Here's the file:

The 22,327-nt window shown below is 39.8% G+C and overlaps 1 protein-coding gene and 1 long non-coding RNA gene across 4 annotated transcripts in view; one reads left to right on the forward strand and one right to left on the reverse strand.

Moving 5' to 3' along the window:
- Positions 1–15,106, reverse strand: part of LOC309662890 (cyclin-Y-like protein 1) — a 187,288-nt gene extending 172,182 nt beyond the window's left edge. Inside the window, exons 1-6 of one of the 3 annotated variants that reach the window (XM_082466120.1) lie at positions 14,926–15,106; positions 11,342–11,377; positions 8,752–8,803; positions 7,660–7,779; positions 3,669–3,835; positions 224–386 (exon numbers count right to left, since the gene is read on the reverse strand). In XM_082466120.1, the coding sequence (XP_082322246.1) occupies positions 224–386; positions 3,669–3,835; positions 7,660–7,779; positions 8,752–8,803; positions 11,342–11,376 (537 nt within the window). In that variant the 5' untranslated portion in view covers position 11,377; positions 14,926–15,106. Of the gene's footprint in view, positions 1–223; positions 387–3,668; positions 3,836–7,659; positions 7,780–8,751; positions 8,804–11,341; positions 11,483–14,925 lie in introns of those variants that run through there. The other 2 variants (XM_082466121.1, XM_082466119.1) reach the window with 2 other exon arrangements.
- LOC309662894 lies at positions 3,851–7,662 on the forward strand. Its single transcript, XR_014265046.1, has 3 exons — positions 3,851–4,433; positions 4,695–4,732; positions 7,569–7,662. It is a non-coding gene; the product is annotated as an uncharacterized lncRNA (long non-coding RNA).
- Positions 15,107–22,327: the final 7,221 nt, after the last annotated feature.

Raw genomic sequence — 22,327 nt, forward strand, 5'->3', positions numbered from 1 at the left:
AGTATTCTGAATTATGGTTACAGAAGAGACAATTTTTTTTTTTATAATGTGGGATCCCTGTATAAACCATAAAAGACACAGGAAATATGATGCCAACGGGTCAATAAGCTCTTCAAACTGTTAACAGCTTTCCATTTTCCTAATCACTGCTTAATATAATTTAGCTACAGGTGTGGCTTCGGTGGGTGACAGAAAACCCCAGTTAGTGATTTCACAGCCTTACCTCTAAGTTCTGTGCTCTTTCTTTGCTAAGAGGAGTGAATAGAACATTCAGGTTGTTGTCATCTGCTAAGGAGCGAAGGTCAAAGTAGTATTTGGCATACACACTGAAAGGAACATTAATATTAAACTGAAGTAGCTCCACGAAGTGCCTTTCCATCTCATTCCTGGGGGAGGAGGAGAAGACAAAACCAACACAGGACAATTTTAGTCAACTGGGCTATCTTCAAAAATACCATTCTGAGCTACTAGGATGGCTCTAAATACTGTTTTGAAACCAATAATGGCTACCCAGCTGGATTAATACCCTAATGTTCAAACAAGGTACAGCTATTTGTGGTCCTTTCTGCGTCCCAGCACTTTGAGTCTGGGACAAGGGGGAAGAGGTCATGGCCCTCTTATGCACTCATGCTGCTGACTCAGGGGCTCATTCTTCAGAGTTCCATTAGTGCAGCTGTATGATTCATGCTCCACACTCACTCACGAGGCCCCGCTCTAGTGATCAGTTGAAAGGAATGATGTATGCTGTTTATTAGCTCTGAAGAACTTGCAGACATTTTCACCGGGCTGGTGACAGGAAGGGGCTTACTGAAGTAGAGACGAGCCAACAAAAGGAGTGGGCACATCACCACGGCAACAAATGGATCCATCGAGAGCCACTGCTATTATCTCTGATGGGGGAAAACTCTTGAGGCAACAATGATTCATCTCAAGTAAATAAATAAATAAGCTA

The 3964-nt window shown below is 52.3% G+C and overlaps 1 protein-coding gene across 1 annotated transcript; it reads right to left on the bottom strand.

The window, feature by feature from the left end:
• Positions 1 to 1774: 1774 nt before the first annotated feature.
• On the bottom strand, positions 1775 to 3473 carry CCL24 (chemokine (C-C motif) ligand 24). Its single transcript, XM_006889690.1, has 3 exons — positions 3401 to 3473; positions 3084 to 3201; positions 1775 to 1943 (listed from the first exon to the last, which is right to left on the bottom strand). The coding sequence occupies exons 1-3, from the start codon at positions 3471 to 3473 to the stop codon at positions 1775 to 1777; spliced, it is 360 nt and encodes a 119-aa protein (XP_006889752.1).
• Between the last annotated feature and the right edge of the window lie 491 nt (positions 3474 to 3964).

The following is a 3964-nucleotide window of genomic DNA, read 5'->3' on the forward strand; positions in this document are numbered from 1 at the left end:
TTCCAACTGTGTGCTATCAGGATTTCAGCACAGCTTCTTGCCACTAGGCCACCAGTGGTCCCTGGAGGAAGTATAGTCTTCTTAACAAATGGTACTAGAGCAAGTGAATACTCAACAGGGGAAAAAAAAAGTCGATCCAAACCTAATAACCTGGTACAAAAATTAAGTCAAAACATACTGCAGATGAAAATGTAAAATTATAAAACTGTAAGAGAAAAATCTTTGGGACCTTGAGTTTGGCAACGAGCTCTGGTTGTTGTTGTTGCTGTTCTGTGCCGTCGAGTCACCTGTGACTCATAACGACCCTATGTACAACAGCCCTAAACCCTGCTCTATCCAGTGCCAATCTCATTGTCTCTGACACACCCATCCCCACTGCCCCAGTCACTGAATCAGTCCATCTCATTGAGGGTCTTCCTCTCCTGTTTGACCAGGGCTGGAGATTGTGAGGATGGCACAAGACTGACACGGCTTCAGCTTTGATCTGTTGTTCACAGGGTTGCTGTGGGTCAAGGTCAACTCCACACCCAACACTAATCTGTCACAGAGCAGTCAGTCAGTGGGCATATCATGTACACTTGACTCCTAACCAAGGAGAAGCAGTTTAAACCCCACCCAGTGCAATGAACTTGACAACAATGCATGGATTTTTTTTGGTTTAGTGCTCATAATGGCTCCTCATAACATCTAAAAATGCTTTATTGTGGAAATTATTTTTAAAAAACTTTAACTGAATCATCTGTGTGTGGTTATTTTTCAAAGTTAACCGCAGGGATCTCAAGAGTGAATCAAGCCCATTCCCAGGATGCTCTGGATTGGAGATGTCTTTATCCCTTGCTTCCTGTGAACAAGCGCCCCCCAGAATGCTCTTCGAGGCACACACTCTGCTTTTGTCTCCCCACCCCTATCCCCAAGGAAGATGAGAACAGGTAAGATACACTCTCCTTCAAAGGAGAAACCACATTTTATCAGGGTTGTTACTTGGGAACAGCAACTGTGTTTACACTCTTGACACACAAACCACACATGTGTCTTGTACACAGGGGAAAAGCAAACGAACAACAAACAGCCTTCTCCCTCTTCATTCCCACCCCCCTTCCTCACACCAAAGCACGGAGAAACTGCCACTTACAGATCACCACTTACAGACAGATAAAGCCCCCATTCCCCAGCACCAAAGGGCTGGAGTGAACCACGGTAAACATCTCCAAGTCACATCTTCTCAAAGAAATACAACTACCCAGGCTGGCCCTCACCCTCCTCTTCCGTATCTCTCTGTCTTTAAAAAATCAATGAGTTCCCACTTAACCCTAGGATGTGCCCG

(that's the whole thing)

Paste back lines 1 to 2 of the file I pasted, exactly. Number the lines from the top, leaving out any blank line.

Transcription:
The 22,327-nt window shown below is 39.8% G+C and overlaps 1 protein-coding gene and 1 long non-coding RNA gene across 4 annotated transcripts in view; one reads left to right on the forward strand and one right to left on the reverse strand.

Moving 5' to 3' along the window: